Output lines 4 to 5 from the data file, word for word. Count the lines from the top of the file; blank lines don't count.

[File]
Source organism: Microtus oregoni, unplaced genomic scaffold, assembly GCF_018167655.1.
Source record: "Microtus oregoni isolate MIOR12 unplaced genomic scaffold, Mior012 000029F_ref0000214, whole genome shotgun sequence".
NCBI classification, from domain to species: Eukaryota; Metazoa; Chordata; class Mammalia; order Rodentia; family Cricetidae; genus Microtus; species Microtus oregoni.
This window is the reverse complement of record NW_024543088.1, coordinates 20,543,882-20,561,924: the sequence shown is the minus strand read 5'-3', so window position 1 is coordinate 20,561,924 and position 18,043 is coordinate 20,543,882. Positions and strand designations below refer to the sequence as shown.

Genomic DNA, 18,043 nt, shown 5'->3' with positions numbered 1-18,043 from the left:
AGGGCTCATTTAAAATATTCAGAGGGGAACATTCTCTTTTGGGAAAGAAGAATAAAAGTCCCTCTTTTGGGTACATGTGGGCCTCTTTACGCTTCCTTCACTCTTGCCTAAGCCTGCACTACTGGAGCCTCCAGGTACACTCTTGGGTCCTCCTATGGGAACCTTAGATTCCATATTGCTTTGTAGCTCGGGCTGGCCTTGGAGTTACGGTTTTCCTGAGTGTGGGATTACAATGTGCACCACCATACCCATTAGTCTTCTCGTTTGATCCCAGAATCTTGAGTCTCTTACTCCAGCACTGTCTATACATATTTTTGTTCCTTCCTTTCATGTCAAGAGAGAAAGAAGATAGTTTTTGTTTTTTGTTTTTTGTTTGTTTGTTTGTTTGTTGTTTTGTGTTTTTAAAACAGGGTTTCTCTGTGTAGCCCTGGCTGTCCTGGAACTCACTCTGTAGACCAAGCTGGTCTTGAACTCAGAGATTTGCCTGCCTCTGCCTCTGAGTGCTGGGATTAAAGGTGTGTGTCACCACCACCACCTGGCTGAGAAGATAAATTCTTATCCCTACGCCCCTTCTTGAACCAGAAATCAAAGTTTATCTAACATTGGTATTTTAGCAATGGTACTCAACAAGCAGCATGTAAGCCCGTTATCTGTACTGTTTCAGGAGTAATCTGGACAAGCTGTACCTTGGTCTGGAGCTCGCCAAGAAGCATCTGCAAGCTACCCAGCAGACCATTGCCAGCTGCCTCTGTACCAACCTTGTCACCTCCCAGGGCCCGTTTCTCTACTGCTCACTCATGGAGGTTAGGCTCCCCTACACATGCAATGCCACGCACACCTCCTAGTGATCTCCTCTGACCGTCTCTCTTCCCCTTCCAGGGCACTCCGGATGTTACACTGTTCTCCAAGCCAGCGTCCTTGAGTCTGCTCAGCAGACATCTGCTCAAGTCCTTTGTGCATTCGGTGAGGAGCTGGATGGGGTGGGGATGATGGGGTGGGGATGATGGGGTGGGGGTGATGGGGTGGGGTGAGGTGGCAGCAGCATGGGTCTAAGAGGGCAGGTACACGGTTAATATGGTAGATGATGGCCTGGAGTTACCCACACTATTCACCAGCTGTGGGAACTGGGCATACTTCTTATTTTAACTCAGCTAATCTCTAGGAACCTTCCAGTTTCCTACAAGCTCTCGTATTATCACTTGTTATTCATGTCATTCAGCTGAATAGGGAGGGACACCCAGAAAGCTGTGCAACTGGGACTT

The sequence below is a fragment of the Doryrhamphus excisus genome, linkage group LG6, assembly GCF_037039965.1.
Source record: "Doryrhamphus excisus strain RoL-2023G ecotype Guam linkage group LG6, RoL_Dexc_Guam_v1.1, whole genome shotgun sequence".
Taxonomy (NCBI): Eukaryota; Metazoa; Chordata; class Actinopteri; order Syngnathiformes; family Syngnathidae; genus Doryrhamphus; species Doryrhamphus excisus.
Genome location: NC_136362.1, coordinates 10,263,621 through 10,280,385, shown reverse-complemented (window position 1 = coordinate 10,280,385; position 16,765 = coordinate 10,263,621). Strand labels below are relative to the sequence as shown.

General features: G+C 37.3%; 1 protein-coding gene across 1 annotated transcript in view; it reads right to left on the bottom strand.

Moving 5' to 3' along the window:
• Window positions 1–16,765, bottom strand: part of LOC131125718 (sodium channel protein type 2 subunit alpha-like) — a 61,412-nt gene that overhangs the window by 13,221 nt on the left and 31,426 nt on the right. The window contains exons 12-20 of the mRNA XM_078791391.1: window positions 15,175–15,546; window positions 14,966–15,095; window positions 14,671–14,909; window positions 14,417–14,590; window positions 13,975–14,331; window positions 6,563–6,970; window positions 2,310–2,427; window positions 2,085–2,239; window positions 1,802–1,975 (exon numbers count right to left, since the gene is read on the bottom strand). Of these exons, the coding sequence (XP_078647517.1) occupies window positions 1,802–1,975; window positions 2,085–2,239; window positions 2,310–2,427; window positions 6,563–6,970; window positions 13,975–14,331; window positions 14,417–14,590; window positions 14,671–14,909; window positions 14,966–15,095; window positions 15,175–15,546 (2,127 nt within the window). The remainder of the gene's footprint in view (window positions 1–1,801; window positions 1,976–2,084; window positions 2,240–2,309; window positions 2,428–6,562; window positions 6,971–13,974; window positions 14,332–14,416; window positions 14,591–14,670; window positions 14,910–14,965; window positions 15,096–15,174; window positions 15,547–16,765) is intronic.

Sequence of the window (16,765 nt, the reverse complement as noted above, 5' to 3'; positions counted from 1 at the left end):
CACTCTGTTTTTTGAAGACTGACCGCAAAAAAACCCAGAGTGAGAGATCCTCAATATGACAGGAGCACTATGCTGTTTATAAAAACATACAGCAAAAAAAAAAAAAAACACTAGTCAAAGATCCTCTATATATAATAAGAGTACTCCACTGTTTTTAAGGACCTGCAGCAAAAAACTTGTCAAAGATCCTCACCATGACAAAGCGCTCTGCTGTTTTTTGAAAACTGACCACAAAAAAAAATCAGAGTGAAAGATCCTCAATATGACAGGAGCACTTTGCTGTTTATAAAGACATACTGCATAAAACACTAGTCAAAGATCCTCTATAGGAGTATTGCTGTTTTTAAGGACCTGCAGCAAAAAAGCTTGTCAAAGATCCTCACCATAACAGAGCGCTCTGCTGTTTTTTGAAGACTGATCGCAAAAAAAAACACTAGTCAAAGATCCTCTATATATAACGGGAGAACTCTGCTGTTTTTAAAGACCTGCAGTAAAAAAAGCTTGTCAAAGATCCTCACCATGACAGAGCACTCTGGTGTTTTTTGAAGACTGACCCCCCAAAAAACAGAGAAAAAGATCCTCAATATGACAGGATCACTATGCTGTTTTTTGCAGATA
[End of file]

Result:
This window is the reverse complement of record NW_024543088.1, coordinates 20,543,882-20,561,924: the sequence shown is the minus strand read 5'-3', so window position 1 is coordinate 20,561,924 and position 18,043 is coordinate 20,543,882. Positions and strand designations below refer to the sequence as shown.

Genomic DNA, 18,043 nt, shown 5'->3' with positions numbered 1-18,043 from the left: